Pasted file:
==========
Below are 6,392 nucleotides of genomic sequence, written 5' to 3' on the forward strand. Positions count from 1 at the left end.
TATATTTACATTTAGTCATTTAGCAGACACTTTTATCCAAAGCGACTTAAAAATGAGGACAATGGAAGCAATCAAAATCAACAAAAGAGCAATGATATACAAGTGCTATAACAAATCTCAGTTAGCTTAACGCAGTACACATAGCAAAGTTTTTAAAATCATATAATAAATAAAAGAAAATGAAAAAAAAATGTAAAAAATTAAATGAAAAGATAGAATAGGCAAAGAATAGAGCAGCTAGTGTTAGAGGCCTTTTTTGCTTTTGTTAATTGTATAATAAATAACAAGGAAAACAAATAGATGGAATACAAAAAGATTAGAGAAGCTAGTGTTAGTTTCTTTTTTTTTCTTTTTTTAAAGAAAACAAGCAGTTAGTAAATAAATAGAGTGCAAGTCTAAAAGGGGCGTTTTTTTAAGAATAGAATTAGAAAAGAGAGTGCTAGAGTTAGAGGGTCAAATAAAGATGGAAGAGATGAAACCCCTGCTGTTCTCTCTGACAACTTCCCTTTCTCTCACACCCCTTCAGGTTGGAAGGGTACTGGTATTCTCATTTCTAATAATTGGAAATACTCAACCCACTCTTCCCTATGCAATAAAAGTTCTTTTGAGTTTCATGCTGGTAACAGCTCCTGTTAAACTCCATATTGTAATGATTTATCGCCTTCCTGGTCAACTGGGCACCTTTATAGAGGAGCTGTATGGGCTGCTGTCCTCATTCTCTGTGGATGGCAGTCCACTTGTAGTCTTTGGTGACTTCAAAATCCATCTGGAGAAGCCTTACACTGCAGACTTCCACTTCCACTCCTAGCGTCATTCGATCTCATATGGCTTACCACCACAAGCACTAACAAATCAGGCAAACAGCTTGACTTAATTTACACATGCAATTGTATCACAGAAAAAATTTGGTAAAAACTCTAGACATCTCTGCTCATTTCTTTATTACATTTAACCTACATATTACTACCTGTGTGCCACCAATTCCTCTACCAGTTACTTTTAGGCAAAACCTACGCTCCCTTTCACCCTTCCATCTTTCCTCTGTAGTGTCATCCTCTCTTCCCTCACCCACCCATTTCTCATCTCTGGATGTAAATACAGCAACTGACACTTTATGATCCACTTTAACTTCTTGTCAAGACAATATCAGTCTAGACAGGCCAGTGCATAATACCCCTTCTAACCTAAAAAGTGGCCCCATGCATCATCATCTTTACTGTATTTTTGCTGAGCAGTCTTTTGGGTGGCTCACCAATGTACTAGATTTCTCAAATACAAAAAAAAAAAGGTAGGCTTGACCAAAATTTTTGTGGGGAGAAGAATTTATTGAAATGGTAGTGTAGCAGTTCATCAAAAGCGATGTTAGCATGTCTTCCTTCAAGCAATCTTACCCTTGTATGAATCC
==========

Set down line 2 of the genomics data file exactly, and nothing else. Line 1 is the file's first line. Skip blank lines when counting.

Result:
TATATTTACATTTAGTCATTTAGCAGACACTTTTATCCAAAGCGACTTAAAAATGAGGACAATGGAAGCAATCAAAATCAACAAAAGAGCAATGATATACAAGTGCTATAACAAATCTCAGTTAGCTTAACGCAGTACACATAGCAAAGTTTTTAAAATCATATAATAAATAAAAGAAAATGAAAAAAAAATGTAAAAAATTAAATGAAAAGATAGAATAGGCAAAGAATAGAGCAGCTAGTGTTAGAGGCCTTTTTTGCTTTTGTTAATTGTATAATAAATAACAAGGAAAACAAATAGATGGAATACAAAAAGATTAGAGAAGCTAGTGTTAGTTTCTTTTTTTTTCTTTTTTTAAAGAAAACAAGCAGTTAGTAAATAAATAGAGTGCAAGTCTAAAAGGGGCGTTTTTTTAAGAATAGAATTAGAAAAGAGAGTGCTAGAGTTAGAGGGTCAAATAAAGATGGAAGAGATGAAACCCCTGCTGTTCTCTCTGACAACTTCCCTTTCTCTCACACCCCTTCAGGTTGGAAGGGTACTGGTATTCTCATTTCTAATAATTGGAAATACTCAACCCACTCTTCCCTATGCAATAAAAGTTCTTTTGAGTTTCATGCTGGTAACAGCTCCTGTTAAACTCCATATTGTAATGATTTATCGCCTTCCTGGTCAACTGGGCACCTTTATAGAGGAGCTGTATGGGCTGCTGTCCTCATTCTCTGTGGATGGCAGTCCACTTGTAGTCTTTGGTGACTTCAAAATCCATCTGGAGAAGCCTTACACTGCAGACTTCCACTTCCACTCCTAGCGTCATTCGATCTCATATGGCTTACCACCACAAGCACTAACAAATCAGGCAAACAGCTTGACTTAATTTACACATGCAATTGTATCACAGAAAAAATTTGGTAAAAACTCTAGACATCTCTGCTCATTTCTTTATTACATTTAACCTACATATTACTACCTGTGTGCCACCAATTCCTCTACCAGTTACTTTTAGGCAAAACCTACGCTCCCTTTCACCCTTCCATCTTTCCTCTGTAGTGTCATCCTCTCTTCCCTCACCCACCCATTTCTCATCTCTGGATGTAAATACAGCAACTGACACTTTATGATCCACTTTAACTTCTTGTCAAGACAATATCAGTCTAGACAGGCCAGTGCATAATACCCCTTCTAACCTAAAAAGTGGCCCCATGCATCATCATCTTTACTGTATTTTTGCTGAGCAGTCTTTTGGGTGGCTCACCAATGTACTAGATTTCTCAAATACAAAAAAAAAAAGGTAGGCTTGACCAAAATTTTTGTGGGGAGAAGAATTTATTGAAATGGTAGTGTAGCAGTTCATCAAAAGCGATGTTAGCATGTCTTCCTTCAAGCAATCTTACCCTTGTATGAATCC